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Please note that Mommsen uses the AUC chronology (Ab Urbe Condita), i.e. from the founding of the City of Rome. You can use this reference table to have the B.C. dates


IV. The Revolution

From: The History of Rome, by Theodor Mommsen
Translated with the sanction of the author by William Purdie Dickson

The History of Old Rome

Chapter VIII - The East and King Mithradates


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Page 63

Flaccus was deposed by the army and soon afterwards put to death at Nicomedia, not far from Chalcedon; Fimbria was installed by decree of the soldiers in his stead. As a matter of course he allowed his troops every indulgence; in the friendly Cyzicus, for instance, the citizens were ordered to surrender all their property to the soldiers on pain of death, and by way of warning example two of the most respectable citizens were at once executed. Nevertheless in a military point of view the change of commander-in-chief was a gain; Fimbria was not, like Flaccus, an incapable general, but energetic and talented.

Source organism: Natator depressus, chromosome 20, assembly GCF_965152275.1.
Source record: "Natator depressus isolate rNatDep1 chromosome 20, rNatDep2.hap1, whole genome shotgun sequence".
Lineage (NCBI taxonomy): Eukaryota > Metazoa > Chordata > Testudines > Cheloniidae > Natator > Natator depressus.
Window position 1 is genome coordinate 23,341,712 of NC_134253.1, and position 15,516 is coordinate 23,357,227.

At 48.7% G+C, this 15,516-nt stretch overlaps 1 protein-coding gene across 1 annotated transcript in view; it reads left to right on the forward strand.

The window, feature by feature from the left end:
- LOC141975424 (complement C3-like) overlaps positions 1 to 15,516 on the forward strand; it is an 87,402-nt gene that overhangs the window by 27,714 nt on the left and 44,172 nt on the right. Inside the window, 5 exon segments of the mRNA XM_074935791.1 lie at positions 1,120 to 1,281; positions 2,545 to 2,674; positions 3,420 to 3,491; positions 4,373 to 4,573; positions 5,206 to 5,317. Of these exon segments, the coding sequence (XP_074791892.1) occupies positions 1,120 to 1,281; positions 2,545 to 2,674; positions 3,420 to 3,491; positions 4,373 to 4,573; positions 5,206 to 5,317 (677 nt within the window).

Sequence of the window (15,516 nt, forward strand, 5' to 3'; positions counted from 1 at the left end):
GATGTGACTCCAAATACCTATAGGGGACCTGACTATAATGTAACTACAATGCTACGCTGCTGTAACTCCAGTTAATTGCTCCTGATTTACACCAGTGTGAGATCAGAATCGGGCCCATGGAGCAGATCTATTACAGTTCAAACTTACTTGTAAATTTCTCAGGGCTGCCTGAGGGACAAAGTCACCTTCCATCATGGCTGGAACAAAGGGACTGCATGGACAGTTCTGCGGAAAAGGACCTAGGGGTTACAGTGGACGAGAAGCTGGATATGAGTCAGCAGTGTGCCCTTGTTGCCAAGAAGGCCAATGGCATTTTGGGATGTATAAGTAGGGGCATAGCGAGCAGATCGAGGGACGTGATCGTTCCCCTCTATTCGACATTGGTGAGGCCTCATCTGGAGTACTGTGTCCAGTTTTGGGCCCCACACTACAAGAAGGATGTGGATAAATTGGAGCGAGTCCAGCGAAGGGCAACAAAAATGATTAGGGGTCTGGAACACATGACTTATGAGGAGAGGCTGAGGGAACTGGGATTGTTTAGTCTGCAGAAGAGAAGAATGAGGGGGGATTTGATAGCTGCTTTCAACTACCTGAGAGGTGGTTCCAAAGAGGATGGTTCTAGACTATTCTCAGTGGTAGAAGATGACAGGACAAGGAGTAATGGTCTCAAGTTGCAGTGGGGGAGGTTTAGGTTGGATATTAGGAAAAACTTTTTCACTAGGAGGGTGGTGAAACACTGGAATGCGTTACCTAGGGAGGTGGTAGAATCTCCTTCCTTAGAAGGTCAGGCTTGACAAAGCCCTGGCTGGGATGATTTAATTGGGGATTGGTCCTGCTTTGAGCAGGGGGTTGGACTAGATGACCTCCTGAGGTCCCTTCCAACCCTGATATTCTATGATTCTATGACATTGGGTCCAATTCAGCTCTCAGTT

At Miletopolis (on the Rhyndacus to the west of Brussa) he defeated the younger Mithradates, who as governor of the satrapy of Pontus had marched against him, completely in a nocturnal assault, and by this victory opened his way to Pergamus, the capital formerly of the Roman province and now of the Pontic king, whence he dislodged the king and compelled him to take flight to the port of Pitane not far off, with the view of there embarking. Just at that moment Lucullus appeared in those waters with his fleet; Fimbria adjured him to render assistance so that he might be enabled to capture the king.

But the Optimate was stronger in Lucullus than the patriot; he sailed onward and the king escaped to Mitylene. The situation of Mithradates was even thus sufficiently embarrassed. At the end of 669 Europe was lost, Asia Minor was partly in rebellion against him, partly occupied by a Roman army; and he was himself threatened by the latter in his immediate vicinity. The Roman fleet under Lucullus had maintained its position on the Trojan coast by two successful naval engagements at the promontory of Lectum and at the island of Tenedos; it was joined there by the ships which had in the meanwhile been built by Sulla's orders in Thessaly, and by it position commanding the Hellespont it secured to the general of the Roman senatorial army a safe and easy passage next spring to Asia.

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